It’s here

Yes Sir. And all other characters before, aft’ and in between; spring is here. I have just spent a series of interesting days, in both sunshine and rain, up at my son’s family farm. It was a pleasant time for me as I wondered about seeing how many early returning birds have arrived back.

The birds that come back this early are usually the ones that feed on the ground, picking up worms and winter dried berries and all the other little creepy crawlers that thrive neath the dead grass and decomposing leaf rubble.

The first that got my attention was a robin that repeatedly flew up under the canopy that is over the entrance door of the workshop.

There was no place there for her to land but she repeatedly tried again and again. It was not until I woke to reality that the trees in which they last year nested were riddled by the last August tornado, and removed, she was simply searching for a place to nest. So I put up a couple of little shelves up neath the eaves. I hope she will come back and find them there.

The second that I saw was a lone male bluebird  that was perched on the twisted strands of the downed wire fence.

He was looking for the nest-box in which they had last year nested twice, but was no longer there in the cluster of four tall red pine that were completely wind demolished in seconds. I hope shortly to get back up and replace the two dozen or more birdhouses that  once were. But I’ll have to mount the new ones on steel posts as it will be years before the new replacement trees, now planted, will be large enough to support them.

On the other hand I swear I could see the smiles on the kissers of a pair of killdeer, as they scampered from  one to the other of the many scraped bare spots left by the heavy equipment during the new construction. Killdeer are basically  structured as  shore birds but have adapted well to inland life, nesting on the patches of pebbles that camouflage them and their same coloured eggs. There are so many such areas that it will be interesting to see which is chosen by them as a nest site in which they will hatch their four speckled eggs.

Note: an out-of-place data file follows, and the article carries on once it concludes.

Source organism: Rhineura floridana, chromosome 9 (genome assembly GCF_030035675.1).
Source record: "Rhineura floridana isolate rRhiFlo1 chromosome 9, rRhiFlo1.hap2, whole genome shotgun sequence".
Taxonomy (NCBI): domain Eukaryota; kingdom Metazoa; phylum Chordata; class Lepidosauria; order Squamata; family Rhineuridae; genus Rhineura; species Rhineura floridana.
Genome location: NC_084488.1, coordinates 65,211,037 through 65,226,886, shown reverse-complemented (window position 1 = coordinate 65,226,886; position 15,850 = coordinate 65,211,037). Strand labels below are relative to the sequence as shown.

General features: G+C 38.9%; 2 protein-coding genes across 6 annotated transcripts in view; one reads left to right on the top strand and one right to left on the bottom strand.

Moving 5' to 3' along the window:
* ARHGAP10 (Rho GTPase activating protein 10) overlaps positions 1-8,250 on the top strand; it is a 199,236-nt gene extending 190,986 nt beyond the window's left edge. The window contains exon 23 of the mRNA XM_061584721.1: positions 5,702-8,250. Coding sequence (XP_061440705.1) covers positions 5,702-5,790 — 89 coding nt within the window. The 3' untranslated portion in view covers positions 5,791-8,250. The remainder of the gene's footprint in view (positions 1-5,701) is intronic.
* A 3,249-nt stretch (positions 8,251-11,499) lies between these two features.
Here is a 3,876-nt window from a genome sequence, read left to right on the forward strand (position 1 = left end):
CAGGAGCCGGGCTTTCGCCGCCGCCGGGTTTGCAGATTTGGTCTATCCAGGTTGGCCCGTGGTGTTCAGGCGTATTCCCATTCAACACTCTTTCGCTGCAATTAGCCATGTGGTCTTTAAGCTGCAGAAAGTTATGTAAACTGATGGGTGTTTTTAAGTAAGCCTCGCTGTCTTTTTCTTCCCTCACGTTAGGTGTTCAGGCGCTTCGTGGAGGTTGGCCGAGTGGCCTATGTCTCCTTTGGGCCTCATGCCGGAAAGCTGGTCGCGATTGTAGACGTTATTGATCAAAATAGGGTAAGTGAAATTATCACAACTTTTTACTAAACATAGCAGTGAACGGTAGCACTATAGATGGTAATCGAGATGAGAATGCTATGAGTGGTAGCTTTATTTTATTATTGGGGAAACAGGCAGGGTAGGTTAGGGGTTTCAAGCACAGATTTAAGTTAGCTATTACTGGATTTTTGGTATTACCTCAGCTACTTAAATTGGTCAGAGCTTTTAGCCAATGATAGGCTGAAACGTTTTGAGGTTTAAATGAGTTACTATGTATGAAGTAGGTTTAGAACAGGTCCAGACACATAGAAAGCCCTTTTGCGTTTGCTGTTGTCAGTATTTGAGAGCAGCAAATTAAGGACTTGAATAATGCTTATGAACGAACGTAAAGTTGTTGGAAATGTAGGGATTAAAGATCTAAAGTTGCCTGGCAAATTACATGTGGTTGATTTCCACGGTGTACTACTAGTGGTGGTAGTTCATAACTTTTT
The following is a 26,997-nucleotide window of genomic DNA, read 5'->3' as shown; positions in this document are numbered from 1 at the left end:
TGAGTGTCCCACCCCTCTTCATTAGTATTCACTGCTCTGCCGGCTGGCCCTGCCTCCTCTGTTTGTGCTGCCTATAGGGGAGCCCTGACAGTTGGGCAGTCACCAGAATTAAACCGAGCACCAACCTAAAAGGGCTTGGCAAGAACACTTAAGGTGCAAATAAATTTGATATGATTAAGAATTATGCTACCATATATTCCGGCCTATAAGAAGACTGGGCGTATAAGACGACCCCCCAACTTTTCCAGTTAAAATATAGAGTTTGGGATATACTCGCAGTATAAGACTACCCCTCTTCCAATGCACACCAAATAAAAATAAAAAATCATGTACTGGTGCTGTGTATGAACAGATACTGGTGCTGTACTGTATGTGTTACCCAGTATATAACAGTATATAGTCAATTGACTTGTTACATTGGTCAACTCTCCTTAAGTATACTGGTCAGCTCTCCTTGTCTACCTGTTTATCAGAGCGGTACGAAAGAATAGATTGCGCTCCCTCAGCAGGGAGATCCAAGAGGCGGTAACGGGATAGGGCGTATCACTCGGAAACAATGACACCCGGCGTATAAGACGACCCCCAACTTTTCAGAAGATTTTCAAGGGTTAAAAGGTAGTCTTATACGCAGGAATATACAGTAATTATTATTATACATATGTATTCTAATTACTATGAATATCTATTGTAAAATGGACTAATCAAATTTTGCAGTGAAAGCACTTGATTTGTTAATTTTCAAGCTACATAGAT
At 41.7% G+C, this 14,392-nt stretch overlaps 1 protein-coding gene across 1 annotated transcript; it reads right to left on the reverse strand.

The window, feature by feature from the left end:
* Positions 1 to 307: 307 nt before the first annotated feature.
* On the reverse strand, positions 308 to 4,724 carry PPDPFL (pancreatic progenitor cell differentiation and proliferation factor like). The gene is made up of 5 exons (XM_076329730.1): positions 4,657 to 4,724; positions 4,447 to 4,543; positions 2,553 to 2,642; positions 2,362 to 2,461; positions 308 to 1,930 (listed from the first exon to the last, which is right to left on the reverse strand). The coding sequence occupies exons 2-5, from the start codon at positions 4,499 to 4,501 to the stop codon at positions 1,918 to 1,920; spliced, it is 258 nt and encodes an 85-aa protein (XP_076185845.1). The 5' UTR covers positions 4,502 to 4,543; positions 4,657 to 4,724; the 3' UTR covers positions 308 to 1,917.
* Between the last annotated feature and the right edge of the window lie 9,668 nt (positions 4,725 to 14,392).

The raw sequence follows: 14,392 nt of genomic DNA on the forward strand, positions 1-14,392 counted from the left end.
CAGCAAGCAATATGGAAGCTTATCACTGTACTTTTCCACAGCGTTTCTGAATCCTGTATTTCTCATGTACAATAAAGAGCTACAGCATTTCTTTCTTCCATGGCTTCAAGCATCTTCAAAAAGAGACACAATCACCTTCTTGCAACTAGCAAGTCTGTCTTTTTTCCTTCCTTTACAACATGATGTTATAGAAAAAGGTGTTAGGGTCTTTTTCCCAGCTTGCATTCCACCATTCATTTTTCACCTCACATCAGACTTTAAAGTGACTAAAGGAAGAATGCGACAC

Though not back yet but due to return shortly, are the barn and cliff swallows, which for years built their mud nest cups clinging to the rough bark of the giant old timbers that supported the floor of the age old barn. A barn which no longer exists, a barn which is adequately replaced by the new which suits the more modern farming needs, but leans little to the needs of the swallows.

I have designed and built quite a number of little shelves which I hope to mount neath the eaves of the existing familiar workshop. It is hoped that they will find them as suitable substitute nesting sites. It would sadden me greatly not to have them skimming the lawns as we cut the acres of grass while mowing.

Gone with the wind, too, are the bird feeders, including the little hummingbird feeder that hung on the end of the porch. That, too, must be replaced.

 One of the joys of country living is watching the action and interaction of the  wildlife in the area.

Often we see deer and we hear the chorus of the coyotes at night, and the gobble of a flock of resident wild turkeys in the early hours of dawn. The intricate network of nature has always intrigued me.

Both sunrise and sunset are the most interesting times for me.

Take care, ‘cause we care.




Barrie Hopkins